Mazar-i-Sharif bombing – “biggest attack” on Afghan journalists in months

After talking to reporters who were at a ceremony to honour media personnel on 11 March in Mazar-i-Sharif, the capital of northern Afghanistan’s Balkh province, when a bomb killed at least two journalists and wounded 15 others, Reporters Without Borders (RSF) calls on the province’s acting governor to bring those responsible to justice.

“It is extremely shocking to see journalists targeted for the sole reason that they are journalists. We call on acting governor Haji Mohammad Yousuf Wafa to identify the perpetrators of this attack without delay so that they can be held to account in court for the sake of justice for the two slain reporters and all the other media workers who were injured.

Daniel Bastard
Head of RSF’s Asia-Pacific desk

Three days after the attack, those who were present are still traumatised. “The ceremony started at 10:40 a.m. and the bomb exploded at 10:50 a.m., while children were singing an anthem,” freelance photo-journalist Atif Aryan said.

“When the bomb went off, we all fell to the floor and began scrambling for an exit. But we were in a basement, it was hard to get out, and the security measures were non-existent. We are still in shock.”

Around 100 people were attending the award ceremony to mark “Afghan Journalists Day” in the basement of the Shia Tabyan Cultural Centre when a parcel bomb exploded, killing a security guard instantly and injuring at least 17 journalists, including two who were pronounced dead the next day - Ava Press agency reporter Sayed Hussain Naderi and his assistant, journalism student Akmal Tabian.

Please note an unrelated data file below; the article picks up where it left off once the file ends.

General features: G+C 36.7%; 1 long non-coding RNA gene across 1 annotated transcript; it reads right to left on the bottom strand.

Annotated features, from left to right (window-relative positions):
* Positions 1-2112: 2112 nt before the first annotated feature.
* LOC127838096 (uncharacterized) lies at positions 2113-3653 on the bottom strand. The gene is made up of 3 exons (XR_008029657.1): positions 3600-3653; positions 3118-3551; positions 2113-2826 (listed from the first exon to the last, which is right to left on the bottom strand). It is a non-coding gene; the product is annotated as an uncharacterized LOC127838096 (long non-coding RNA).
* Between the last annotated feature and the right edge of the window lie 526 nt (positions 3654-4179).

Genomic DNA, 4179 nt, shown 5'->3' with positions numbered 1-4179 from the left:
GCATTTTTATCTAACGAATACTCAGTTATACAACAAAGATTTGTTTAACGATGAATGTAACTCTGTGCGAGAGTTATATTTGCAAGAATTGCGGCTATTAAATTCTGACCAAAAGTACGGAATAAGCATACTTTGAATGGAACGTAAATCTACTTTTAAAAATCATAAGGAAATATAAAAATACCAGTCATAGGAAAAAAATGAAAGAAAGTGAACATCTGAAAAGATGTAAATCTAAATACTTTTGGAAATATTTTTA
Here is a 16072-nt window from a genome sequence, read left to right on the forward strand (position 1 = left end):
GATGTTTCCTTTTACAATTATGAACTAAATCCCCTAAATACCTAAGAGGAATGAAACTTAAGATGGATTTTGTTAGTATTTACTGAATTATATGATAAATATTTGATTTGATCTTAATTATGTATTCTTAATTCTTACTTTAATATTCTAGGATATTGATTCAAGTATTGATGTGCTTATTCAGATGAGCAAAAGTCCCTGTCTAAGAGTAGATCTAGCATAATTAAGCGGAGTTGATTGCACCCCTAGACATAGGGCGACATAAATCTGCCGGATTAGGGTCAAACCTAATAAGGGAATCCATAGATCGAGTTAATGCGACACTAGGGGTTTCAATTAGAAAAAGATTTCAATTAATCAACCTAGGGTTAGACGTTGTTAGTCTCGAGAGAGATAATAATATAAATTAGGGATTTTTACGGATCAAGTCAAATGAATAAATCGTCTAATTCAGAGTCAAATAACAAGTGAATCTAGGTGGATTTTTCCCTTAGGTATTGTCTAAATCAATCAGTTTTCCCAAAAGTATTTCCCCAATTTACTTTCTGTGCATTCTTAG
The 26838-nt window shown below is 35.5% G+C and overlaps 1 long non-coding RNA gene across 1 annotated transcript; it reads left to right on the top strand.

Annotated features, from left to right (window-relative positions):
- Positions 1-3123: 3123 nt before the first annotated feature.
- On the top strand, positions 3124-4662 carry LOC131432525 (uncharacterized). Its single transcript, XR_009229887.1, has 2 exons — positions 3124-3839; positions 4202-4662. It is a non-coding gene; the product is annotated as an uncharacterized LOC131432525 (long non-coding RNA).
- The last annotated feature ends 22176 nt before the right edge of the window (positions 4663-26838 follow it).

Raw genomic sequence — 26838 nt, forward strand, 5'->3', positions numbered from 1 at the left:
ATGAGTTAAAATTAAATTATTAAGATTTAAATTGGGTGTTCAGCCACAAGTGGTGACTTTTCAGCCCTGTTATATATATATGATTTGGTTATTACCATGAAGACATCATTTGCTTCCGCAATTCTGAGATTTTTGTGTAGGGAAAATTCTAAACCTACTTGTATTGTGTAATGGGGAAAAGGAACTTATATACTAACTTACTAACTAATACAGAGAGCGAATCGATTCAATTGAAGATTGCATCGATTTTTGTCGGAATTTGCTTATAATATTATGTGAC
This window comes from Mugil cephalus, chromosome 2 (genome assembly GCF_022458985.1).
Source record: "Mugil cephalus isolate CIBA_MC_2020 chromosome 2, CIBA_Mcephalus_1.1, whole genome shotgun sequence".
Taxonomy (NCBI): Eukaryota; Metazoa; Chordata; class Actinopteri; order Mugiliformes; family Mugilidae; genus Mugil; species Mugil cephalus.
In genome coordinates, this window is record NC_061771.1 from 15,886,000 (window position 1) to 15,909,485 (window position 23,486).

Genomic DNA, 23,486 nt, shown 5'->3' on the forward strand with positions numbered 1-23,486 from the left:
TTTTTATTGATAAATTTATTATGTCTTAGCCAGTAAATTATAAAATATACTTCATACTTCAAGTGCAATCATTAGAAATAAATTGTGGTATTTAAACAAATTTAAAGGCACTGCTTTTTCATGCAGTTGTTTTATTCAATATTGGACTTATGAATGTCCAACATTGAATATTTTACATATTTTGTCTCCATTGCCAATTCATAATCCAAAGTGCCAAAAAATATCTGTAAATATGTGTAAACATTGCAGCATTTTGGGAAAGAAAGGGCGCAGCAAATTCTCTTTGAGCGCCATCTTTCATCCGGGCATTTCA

Penalised twice over

Islamic State of Iraq and the Levant (ISIL) claimed responsibility for the bombing in a statement published by its propaganda wing, the Amaq News Agency. The attack targeted “journalists working in agencies involved in the war against the Islamic State,” the militant group said.

"This attack was one of a kind and was the biggest attack on our profession in many months,” said Arif Karimi, the head of the media freedom organisation NAI. Karimi also told RSF that journalists who were present at the ceremony were penalised a second time in the form of interrogation by the security forces.

“Security agencies should know that questioning and interrogation is a practice that can be done only according to the laws of the country, “he said. “Journalists should not be considered suspects and questioned at the same time as they are victims.”

RSF has confirmed that the local Taliban authorities confiscated equipment and personal effects from all the journalists present. Three days after the bombing, some of the journalist had still not recovered their cameras.

Warring IS factions

The bomb attack on the journalists came two days after a suicide bombing in Mazar-i-Sharif that killed the governor of Balkh province. It was claimed by Islamic State in Khorasan (IS-K), an Islamic State branch operating in south and central Asia that is an ISIL rival.

As well as suffering as a result of the factional wars between Islamic State militants, Afghan journalists have been among the leading targets of the Taliban since they seized power in Kabul in August 2021.

According to the information obtained by RSF, more than half of the 526 media outlets operating in Afghanistan in the past two decades have had to shut down since the Taliban takeover. The print media are now entirely controlled by the Taliban and near half the radio stations have stopped broadcasting. Of the 30 news sites that Afghanistan had before August 2021, nearly 60% have closed and most have had to move abroad.

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